Designing your investing such that you have an automatic and regular contribution that increases as you increase your earnings is very much like our FriDates. It happens regularly, no questions asked, and it makes your wealth accumulation automatic.

7. Patience. Oh you have to have a lot of this in order to have a good marriage. You have to go through the mundane aspects of family life, a little bit of drama, frustrations and other challenges. Just be patient. In the same way with your investment, you will get bored, get crazy and panicky at times, but just be patient.

8. Go for blue chips. In investing we always recommend blue chips. The same goes with marriage. We consider each other as blue chips, not in the boastful sense of being perfect individuals, or belonging to de buena familia (high net worth families) although I consider both our families to be lucky to have parents with stable marriage while growing up, so I guess that’s muy bien for me! But when I say blue chips, I mean knowing our respective worth as individuals, as children of God who deserve to love and be loved. We were both complete (but still improving) individuals before we said, “I do.” 

9. With clear goals. Investing needs clear goals in order to sustain the discipline of setting aside hard-earned cash regularly. We try to be as clear as possible in our couple and family goals on a regular basis, and that has helped us get to where we are now.

10. Smart risk taking. Any form of investment entails risks. When someone offers you an investment with no risk, run away. In the same way, no one can promise “I will never make your cry.” in a romantic relationship. No risks taken, no gains expected. It’s as simple as that. Even if you consider yourself risk-averse or with low risk appetite, you have to take some smart risks in order to protect your money from purchasing power erosion due to inflation.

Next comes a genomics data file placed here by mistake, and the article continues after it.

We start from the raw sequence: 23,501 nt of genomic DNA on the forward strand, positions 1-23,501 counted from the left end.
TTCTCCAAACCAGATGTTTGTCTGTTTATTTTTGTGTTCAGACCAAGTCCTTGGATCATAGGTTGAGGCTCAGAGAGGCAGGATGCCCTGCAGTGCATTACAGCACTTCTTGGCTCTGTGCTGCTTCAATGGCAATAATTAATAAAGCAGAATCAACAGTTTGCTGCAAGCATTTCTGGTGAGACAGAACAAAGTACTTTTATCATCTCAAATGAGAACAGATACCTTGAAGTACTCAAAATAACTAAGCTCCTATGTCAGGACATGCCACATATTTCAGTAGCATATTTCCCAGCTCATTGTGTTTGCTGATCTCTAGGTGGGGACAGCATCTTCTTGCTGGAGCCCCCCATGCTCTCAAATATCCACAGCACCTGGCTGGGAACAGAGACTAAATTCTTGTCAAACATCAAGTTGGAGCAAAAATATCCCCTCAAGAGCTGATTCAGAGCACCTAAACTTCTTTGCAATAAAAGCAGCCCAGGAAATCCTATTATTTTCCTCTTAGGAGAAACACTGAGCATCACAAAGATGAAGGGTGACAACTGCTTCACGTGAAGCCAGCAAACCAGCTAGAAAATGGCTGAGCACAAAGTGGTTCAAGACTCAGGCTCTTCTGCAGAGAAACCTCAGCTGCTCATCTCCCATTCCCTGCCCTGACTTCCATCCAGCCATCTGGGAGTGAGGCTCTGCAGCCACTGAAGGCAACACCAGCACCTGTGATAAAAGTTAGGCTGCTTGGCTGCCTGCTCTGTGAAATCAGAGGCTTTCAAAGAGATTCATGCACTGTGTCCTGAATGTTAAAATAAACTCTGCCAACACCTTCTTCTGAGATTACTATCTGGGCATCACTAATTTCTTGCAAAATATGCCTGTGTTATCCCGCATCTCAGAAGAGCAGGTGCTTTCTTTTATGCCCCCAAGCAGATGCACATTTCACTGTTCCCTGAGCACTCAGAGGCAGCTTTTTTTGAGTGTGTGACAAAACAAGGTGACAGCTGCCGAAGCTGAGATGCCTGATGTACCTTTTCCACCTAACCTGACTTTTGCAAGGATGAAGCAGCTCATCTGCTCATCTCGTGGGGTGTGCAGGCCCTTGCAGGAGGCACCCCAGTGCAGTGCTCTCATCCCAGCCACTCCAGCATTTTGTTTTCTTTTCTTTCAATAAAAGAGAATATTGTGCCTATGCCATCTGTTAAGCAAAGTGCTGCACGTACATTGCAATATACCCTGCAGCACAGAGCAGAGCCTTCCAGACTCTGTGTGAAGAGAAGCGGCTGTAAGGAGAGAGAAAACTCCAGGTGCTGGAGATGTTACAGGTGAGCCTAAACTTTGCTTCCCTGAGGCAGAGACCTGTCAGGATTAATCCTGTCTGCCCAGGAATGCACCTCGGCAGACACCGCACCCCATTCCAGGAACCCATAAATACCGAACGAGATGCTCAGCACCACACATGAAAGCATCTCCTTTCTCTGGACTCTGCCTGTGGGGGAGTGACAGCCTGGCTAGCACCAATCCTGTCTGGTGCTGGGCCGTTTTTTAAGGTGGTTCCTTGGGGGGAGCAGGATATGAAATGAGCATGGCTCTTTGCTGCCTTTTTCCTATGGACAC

When we got married, I was only 24 turning 25, and Marvin had just turned 28. We were earning decent, but far from high, salaries in our respective jobs, we both had our respective idiosyncrasies and we knew that there were uncertainties involved, but we took that smart risk when we said “I do.” We continue to take smart risks – when we built our house, had our children, when I left my job to be a full-time homemaker, when I wrote my first book, when he took his early retirement, when we put up IFE (Investing For Everyone) Management Advisers, Inc., when he partnered with COL in CMI (COL Investment Management, Inc.), launched COLEIF (COL Equity Index Fund), when we took our other respective engagements, and many more.

And you know why we are brave enough to take all these risks? Because somehow, we know that we are not just counting on ourselves when we do all these. Yes, we do our risk-benefit analysis (we can’t help it, we were both analysts in our first job), but ultimately, it’s our belief in God that propels us to take leaps here and there. We both know that this thing called marriage has big demands that humans cannot achieve on their own, but can only do so with His grace.

I wish you all a Happy Valentine’s Week. Go hug your Valentine/Galentine/Malentine today, be it your spouse, your partner, your children, your parents, siblings, or friends, and remember to keep investing in your relationship with them.

And here’s an addition to the 10 items above:

11. Frugal. In investing, look for companies that are frugal in the use of their resources. This same quality is very important in a marriage. So today, I am practicing it once more, here’s my Valentine gift to my honey, “Happy Valentine’s Week Marvin! I love you.



  1. Have you planned for your Valentine celebration? No matter how you plan to celebrate it, include discussing about your investment – both in your relationship and your individual or joint investment portfolio. For starters or as refresher, take the FQ Test together, click here.

This article is also published in Philstar.

Attribution: Vecteezy